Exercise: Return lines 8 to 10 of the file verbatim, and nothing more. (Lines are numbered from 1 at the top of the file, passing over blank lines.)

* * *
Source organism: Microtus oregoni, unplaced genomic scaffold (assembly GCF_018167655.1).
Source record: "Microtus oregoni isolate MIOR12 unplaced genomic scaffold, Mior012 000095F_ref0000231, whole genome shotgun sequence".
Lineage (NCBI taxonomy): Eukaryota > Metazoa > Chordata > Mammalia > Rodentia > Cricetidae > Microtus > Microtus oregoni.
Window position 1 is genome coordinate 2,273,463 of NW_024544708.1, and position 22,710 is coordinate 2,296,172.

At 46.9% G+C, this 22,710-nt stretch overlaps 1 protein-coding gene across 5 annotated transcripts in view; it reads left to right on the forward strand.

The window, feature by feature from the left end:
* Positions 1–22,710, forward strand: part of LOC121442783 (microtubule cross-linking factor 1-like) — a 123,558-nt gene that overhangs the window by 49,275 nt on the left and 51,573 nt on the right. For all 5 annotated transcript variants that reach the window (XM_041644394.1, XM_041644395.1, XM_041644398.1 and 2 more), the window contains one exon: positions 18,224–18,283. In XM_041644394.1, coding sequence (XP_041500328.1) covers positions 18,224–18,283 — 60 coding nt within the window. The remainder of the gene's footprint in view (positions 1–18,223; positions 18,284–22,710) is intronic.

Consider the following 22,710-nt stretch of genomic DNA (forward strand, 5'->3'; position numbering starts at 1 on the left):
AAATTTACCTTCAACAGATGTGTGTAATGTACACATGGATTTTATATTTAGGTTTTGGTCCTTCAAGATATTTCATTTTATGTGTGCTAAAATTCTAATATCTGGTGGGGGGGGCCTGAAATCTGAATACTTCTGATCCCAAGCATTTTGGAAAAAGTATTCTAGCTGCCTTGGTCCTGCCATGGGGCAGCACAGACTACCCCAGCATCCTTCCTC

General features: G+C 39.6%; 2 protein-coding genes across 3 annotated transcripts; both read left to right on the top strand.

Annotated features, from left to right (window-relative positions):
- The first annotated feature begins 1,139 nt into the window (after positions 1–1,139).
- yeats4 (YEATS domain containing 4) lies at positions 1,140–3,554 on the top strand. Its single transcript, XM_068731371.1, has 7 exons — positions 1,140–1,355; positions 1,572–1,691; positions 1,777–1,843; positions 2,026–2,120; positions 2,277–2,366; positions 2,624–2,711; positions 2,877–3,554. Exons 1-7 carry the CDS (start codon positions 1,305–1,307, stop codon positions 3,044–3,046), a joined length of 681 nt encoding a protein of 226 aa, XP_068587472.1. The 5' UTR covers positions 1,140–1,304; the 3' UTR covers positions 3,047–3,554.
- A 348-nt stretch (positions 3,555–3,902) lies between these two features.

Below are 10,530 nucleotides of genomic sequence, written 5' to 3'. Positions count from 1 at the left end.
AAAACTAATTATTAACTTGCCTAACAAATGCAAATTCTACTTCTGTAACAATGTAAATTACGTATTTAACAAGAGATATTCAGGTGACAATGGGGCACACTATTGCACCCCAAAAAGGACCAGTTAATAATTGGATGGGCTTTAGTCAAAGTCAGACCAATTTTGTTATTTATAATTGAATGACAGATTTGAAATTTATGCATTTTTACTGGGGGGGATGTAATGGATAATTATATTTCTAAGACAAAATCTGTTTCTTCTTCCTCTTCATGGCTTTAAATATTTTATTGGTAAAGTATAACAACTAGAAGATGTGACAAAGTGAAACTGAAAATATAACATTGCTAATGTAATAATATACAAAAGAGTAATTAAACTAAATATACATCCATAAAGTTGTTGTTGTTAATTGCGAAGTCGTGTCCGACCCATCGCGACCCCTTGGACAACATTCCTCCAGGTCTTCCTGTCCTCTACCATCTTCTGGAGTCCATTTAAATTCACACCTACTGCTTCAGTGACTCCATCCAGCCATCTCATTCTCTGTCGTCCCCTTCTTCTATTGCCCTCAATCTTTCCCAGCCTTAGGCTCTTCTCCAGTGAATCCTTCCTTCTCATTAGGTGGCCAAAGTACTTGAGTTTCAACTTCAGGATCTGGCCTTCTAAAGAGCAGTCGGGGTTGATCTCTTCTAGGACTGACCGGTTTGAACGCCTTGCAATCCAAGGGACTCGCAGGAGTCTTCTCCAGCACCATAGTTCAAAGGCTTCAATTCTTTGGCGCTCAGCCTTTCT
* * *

Consider the following 22,710-nt stretch of genomic DNA (forward strand, 5'->3'; position numbering starts at 1 on the left):
AAATTTACCTTCAACAGATGTGTGTAATGTACACATGGATTTTATATTTAGGTTTTGGTCCTTCAAGATATTTCATTTTATGTGTGCTAAAATTCTAATATCTGGTGGGGGGGGCCTGAAATCTGAATACTTCTGATCCCAAGCATTTTGGAAAAAGTATTCTAGCTGCCTTGGTCCTGCCATGGGGCAGCACAGACTACCCCAGCATCCTTCCTC

General features: G+C 39.6%; 2 protein-coding genes across 3 annotated transcripts; both read left to right on the top strand.